On the issue of contradictory and insufficient evidence:-
15.There is no serious dispute that the green plant material found in a washing basin, was cannabis Sativa. This substance was not in the form of medicinal preparation. There is no much dispute on the fact that apart from the Cannabis Sativa the appellant was found in possession of “rizzla” rolling papers, two scissors, one hundred note rolling flag, which items were for use in the preparation of Cannabis Sativa. The appellant does concede that the three arresting officer PW2 PW3, PW4 and others did visit his house during the day and he saw one of them peeping through the window, and he later allowed them in.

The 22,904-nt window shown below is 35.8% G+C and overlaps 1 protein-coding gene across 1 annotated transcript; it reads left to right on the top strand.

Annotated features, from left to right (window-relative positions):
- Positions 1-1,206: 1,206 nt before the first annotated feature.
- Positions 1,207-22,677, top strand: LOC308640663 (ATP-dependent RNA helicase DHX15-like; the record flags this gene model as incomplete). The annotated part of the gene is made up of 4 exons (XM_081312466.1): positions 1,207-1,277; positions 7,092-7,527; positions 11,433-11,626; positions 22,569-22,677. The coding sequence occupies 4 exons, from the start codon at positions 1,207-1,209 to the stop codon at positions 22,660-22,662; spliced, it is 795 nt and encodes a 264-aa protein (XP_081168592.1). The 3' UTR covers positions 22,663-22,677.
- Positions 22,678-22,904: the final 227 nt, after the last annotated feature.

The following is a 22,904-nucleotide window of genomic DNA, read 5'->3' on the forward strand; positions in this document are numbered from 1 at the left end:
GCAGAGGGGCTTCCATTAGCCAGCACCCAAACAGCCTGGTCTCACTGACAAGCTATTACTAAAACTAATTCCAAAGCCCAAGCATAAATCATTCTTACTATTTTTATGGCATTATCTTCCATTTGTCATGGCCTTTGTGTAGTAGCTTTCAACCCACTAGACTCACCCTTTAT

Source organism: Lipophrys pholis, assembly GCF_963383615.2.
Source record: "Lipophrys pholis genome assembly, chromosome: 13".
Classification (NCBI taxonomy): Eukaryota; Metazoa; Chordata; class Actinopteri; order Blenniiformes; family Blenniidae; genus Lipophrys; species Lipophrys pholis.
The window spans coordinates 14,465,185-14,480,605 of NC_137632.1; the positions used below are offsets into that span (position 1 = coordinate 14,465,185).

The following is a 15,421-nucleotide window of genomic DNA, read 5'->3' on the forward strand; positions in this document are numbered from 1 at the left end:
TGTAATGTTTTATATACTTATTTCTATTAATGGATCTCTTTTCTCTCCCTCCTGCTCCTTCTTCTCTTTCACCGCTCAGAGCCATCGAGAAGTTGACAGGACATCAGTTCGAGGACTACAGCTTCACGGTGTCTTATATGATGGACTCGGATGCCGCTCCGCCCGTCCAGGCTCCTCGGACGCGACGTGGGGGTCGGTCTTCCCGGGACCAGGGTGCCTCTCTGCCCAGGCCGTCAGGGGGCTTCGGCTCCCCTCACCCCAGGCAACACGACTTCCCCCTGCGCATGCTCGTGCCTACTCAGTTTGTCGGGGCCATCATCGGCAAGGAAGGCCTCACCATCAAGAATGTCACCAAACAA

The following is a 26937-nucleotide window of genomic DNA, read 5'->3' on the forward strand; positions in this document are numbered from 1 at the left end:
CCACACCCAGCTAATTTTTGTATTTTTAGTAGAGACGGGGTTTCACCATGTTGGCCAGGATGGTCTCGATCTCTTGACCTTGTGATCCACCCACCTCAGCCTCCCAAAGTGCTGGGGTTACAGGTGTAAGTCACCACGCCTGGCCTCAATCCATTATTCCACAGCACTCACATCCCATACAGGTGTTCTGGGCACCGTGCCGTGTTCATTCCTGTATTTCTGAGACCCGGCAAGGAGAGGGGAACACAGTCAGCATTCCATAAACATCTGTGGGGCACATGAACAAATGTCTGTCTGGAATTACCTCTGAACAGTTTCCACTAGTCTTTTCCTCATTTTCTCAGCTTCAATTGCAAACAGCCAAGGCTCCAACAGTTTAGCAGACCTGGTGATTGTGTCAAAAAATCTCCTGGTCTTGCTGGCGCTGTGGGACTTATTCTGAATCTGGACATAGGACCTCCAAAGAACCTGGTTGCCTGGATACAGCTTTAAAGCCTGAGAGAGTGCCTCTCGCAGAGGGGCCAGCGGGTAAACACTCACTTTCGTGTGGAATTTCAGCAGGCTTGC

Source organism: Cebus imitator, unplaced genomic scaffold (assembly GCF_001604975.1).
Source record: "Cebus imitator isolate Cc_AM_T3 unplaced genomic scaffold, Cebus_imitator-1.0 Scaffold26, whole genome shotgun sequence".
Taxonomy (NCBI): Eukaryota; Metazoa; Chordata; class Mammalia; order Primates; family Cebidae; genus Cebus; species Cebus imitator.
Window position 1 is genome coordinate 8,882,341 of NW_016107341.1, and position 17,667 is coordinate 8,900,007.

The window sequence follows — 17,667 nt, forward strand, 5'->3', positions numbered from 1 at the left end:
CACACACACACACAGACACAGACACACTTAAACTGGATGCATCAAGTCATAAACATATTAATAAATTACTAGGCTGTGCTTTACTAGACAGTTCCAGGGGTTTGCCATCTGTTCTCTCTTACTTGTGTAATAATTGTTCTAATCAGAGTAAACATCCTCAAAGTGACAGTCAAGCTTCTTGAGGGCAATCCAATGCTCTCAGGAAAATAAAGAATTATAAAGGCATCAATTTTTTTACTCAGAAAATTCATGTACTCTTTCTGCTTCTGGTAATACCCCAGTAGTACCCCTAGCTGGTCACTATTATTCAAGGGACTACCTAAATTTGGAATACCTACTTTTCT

16.The evidence of the three arresting officers, I am satisfied, was consistent and corroborated each other. I find and hold that there was overwhelming evidence against the appellant on the two counts.
17.The conviction was sound and proper and it is upheld.On the issue of sentencing the prosecution does concede that the appellant was a first offender and the circumstances of the case did not call for a consecutive sentence.Section 14 of the Criminal Procedure Code provides:-
18.The learned trial magistrate had the discretion to make orders for making consecutive or concurrent sentences but that discretion had to be premised on the circumstances of the case. In the present case, the appellant had been treated as a first offender as there was no record of previous convictions. I am in agreement with the prosecution that the sentences ought to ran concurrently. The sentences are hereby interfered and are hereby ordered to ran concurrently instead of consecutively. This means that he will serve a term of five years imprisonment